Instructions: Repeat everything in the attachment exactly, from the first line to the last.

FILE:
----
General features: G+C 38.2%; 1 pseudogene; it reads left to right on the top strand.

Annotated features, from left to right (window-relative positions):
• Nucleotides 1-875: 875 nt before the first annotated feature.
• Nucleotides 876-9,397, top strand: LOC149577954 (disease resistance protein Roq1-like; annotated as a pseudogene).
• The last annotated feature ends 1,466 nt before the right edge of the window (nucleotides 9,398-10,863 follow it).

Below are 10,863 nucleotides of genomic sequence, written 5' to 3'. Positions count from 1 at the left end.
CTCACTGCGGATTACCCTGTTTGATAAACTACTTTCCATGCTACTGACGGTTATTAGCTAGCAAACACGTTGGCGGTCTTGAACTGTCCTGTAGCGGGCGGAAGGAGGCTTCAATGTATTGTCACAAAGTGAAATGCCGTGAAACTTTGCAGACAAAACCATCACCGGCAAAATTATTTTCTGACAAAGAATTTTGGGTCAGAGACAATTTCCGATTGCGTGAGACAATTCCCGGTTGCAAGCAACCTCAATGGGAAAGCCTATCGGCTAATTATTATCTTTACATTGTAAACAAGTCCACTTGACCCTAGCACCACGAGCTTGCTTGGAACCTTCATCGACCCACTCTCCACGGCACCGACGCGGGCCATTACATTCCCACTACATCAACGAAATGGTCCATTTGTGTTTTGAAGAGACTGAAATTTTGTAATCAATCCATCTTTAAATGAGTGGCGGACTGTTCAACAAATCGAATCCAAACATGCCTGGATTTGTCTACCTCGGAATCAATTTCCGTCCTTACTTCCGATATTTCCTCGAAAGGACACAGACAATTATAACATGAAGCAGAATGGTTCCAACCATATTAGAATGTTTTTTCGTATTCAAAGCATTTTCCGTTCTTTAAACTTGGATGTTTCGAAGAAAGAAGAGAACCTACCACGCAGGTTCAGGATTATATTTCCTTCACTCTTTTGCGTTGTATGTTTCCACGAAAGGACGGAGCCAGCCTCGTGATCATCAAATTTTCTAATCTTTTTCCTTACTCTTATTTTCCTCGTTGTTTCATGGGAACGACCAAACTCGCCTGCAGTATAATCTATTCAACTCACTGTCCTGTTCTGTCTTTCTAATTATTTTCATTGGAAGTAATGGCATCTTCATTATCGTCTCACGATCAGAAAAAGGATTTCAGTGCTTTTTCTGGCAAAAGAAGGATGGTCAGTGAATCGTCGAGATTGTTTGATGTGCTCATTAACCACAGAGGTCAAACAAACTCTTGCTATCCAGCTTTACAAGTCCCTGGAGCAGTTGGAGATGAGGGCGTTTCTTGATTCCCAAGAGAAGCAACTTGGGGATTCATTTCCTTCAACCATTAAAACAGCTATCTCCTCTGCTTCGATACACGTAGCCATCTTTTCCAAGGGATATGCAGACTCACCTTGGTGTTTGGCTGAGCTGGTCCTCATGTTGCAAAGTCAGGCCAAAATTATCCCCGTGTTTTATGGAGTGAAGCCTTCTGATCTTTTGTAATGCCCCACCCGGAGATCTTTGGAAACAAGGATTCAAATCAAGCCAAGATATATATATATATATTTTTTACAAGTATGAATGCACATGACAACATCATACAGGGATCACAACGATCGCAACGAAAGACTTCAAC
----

General features: G+C 38.2%; 1 pseudogene; it reads left to right on the top strand.

Annotated features, from left to right (window-relative positions):
• Nucleotides 1-875: 875 nt before the first annotated feature.
• Nucleotides 876-9,397, top strand: LOC149577954 (disease resistance protein Roq1-like; annotated as a pseudogene).
• The last annotated feature ends 1,466 nt before the right edge of the window (nucleotides 9,398-10,863 follow it).

Below are 10,863 nucleotides of genomic sequence, written 5' to 3'. Positions count from 1 at the left end.
CTCACTGCGGATTACCCTGTTTGATAAACTACTTTCCATGCTACTGACGGTTATTAGCTAGCAAACACGTTGGCGGTCTTGAACTGTCCTGTAGCGGGCGGAAGGAGGCTTCAATGTATTGTCACAAAGTGAAATGCCGTGAAACTTTGCAGACAAAACCATCACCGGCAAAATTATTTTCTGACAAAGAATTTTGGGTCAGAGACAATTTCCGATTGCGTGAGACAATTCCCGGTTGCAAGCAACCTCAATGGGAAAGCCTATCGGCTAATTATTATCTTTACATTGTAAACAAGTCCACTTGACCCTAGCACCACGAGCTTGCTTGGAACCTTCATCGACCCACTCTCCACGGCACCGACGCGGGCCATTACATTCCCACTACATCAACGAAATGGTCCATTTGTGTTTTGAAGAGACTGAAATTTTGTAATCAATCCATCTTTAAATGAGTGGCGGACTGTTCAACAAATCGAATCCAAACATGCCTGGATTTGTCTACCTCGGAATCAATTTCCGTCCTTACTTCCGATATTTCCTCGAAAGGACACAGACAATTATAACATGAAGCAGAATGGTTCCAACCATATTAGAATGTTTTTTCGTATTCAAAGCATTTTCCGTTCTTTAAACTTGGATGTTTCGAAGAAAGAAGAGAACCTACCACGCAGGTTCAGGATTATATTTCCTTCACTCTTTTGCGTTGTATGTTTCCACGAAAGGACGGAGCCAGCCTCGTGATCATCAAATTTTCTAATCTTTTTCCTTACTCTTATTTTCCTCGTTGTTTCATGGGAACGACCAAACTCGCCTGCAGTATAATCTATTCAACTCACTGTCCTGTTCTGTCTTTCTAATTATTTTCATTGGAAGTAATGGCATCTTCATTATCGTCTCACGATCAGAAAAAGGATTTCAGTGCTTTTTCTGGCAAAAGAAGGATGGTCAGTGAATCGTCGAGATTGTTTGATGTGCTCATTAACCACAGAGGTCAAACAAACTCTTGCTATCCAGCTTTACAAGTCCCTGGAGCAGTTGGAGATGAGGGCGTTTCTTGATTCCCAAGAGAAGCAACTTGGGGATTCATTTCCTTCAACCATTAAAACAGCTATCTCCTCTGCTTCGATACACGTAGCCATCTTTTCCAAGGGATATGCAGACTCACCTTGGTGTTTGGCTGAGCTGGTCCTCATGTTGCAAAGTCAGGCCAAAATTATCCCCGTGTTTTATGGAGTGAAGCCTTCTGATCTTTTGTAATGCCCCACCCGGAGATCTTTGGAAACAAGGATTCAAATCAAGCCAAGATATATATATATATATTTTTTACAAGTATGAATGCACATGACAACATCATACAGGGATCACAACGATCGCAACGAAAGACTTCAAC